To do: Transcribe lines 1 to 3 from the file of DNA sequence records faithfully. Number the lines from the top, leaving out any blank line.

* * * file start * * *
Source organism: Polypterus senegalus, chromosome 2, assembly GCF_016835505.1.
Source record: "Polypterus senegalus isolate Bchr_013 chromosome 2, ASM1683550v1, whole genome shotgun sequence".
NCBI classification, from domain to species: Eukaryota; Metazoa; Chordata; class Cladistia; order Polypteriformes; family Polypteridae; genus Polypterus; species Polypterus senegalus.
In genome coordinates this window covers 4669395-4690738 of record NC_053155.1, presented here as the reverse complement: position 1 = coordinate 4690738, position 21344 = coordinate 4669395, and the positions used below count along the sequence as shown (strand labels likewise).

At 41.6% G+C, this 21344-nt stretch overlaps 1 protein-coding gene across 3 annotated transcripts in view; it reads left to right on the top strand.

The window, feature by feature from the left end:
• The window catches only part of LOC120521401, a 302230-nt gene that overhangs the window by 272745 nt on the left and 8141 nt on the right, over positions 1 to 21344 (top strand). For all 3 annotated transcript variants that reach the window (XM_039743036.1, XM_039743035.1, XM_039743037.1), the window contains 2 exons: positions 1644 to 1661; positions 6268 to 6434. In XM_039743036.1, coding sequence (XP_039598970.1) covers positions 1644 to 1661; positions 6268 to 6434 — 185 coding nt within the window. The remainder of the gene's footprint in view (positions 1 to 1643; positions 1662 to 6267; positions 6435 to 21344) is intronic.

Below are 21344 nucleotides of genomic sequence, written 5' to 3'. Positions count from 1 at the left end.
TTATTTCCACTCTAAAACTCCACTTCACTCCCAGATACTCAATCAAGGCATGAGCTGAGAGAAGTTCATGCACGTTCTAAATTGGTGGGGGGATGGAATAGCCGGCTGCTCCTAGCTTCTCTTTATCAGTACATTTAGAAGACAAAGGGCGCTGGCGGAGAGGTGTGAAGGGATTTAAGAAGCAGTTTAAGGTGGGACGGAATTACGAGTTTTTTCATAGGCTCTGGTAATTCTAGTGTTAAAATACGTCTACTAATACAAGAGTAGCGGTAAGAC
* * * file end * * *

Source organism: Polypterus senegalus, chromosome 2, assembly GCF_016835505.1.
Source record: "Polypterus senegalus isolate Bchr_013 chromosome 2, ASM1683550v1, whole genome shotgun sequence".
NCBI classification, from domain to species: Eukaryota; Metazoa; Chordata; class Cladistia; order Polypteriformes; family Polypteridae; genus Polypterus; species Polypterus senegalus.